The deal, announced at Microsoft’s Ignite information technology worker conference, is the latest in a string of cloud-computing alliances for Microsoft.

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ATLANTA — Microsoft and Adobe have inked a partnership to promote the use of each other’s cloud-computing tools.

Under the deal, the maker of Photoshop will use Microsoft’s network of on-demand data storage and processing power to run its web-based digital media and marketing software.

In return, Microsoft will promote Adobe’s Marketing Cloud from inside its Dynamics 365 business planning and sales software.

The companies are also working to make sure customers can seamlessly work across each other’s software, they said in a joint statement on Monday. Financial terms of the deal were not disclosed.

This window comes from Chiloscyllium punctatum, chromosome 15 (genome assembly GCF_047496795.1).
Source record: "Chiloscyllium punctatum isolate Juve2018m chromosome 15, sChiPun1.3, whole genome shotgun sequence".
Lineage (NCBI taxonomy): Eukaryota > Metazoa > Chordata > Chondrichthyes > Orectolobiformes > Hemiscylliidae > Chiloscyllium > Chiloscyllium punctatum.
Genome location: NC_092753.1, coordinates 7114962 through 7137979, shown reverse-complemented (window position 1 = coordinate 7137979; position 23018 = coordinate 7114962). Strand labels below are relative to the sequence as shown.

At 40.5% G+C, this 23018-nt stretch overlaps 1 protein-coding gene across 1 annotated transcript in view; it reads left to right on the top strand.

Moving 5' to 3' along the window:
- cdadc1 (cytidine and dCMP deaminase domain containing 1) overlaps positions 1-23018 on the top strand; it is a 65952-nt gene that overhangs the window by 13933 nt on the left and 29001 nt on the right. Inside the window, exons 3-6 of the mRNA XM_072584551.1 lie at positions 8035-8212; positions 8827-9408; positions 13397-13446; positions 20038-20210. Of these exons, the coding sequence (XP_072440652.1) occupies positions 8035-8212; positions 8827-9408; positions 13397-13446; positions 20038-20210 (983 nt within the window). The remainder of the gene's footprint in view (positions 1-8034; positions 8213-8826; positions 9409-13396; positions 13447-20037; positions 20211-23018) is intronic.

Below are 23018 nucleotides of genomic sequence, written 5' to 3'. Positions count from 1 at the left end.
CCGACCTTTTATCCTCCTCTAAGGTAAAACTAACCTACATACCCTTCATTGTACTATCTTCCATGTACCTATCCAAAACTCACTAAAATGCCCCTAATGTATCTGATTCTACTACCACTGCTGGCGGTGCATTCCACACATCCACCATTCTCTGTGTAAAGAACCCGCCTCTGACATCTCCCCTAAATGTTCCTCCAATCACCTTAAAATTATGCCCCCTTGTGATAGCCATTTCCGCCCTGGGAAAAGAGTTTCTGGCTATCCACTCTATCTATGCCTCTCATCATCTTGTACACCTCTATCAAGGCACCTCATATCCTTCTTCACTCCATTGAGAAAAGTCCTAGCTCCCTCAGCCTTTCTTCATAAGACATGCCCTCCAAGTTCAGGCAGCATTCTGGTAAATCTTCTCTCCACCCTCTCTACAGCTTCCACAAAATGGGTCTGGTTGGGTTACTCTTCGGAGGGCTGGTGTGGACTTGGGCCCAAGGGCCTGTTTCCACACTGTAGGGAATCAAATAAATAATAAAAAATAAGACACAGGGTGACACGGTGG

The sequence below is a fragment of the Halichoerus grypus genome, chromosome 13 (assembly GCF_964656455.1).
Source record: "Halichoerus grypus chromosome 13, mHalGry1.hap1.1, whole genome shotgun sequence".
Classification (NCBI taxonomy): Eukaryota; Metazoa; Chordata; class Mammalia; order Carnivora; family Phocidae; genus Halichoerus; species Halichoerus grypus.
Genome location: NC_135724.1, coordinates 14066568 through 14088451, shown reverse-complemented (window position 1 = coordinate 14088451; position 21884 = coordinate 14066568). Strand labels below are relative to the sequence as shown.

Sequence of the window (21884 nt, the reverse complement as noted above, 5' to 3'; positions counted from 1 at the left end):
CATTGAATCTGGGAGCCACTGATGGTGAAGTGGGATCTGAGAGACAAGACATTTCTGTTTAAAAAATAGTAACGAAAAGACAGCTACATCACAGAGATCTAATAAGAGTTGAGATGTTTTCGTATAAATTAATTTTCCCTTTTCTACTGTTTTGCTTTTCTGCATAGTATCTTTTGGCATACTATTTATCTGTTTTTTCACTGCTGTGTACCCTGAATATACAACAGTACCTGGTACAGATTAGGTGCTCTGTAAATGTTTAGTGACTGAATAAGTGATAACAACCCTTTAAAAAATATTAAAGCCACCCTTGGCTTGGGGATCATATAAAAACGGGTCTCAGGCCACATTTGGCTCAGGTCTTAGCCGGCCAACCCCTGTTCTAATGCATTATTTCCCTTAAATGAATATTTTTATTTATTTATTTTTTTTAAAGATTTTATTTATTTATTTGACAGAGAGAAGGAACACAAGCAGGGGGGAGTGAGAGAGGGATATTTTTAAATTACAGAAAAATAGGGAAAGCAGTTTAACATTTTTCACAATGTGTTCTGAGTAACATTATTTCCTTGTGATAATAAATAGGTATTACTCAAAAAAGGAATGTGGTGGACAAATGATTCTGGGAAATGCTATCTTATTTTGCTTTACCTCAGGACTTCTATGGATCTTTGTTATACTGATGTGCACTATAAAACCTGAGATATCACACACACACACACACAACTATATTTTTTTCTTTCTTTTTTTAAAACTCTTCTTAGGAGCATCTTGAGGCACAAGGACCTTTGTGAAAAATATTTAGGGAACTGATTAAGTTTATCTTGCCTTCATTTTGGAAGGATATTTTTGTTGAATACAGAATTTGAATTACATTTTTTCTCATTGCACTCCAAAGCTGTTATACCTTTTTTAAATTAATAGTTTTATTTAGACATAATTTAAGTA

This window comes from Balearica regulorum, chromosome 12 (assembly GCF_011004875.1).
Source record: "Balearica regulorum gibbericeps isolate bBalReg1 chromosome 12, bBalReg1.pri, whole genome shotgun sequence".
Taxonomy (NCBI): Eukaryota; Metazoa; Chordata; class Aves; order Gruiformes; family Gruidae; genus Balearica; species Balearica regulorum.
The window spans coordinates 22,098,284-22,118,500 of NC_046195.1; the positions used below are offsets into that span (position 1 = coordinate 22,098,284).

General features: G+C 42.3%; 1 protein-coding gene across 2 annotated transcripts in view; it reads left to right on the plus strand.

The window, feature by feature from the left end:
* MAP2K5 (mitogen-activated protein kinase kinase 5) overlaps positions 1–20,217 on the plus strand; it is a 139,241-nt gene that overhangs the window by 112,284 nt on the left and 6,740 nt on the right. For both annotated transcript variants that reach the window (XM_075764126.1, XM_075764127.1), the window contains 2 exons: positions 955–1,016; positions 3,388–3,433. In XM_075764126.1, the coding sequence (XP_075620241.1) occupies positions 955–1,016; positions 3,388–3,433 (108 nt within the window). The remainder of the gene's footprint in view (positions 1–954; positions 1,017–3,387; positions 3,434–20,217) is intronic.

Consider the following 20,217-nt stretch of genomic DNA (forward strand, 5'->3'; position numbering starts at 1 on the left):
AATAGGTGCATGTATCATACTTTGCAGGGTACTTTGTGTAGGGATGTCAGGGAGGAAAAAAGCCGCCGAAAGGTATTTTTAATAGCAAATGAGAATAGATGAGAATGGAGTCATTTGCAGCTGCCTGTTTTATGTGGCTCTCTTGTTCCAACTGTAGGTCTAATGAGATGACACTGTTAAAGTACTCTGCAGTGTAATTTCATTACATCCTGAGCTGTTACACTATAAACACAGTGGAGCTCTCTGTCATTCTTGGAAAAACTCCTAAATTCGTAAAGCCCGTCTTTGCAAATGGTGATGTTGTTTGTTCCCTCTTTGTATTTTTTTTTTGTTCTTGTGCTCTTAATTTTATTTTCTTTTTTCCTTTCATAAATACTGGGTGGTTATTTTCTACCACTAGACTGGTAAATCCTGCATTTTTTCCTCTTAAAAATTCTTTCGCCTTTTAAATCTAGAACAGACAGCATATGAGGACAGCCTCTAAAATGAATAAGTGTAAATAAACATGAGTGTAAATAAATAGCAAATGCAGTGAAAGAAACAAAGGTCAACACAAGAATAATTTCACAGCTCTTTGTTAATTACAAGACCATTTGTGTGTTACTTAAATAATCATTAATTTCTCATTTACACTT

The partnership announcement kicked off Ignite, Microsoft’s annual conference for information technology workers.

Satya Nadella, Microsoft’s chief executive, called the deal a “massive milestone,” in an appearance here with Shantanu Narayen, his Adobe counterpart.

The agreement follows a pact last year that linked some Adobe products to Microsoft’s customer relationship management tools.

Cloud-computing, a growing business in which companies increasingly turn to rented, web-based infrastructure to run their software instead of their own back room servers, has a been a showcase of Microsoft’s newfound willingness to partner with erstwhile competitors.

The Redmond company, formerly hostile to Linux and open-source software, has embraced both in an effort to get a wider base of customers for its Azure cloud-computing platform.

Microsoft said in a press event Sunday that two- thirds of the workload running on its data centers was powering non-Microsoft software or tools.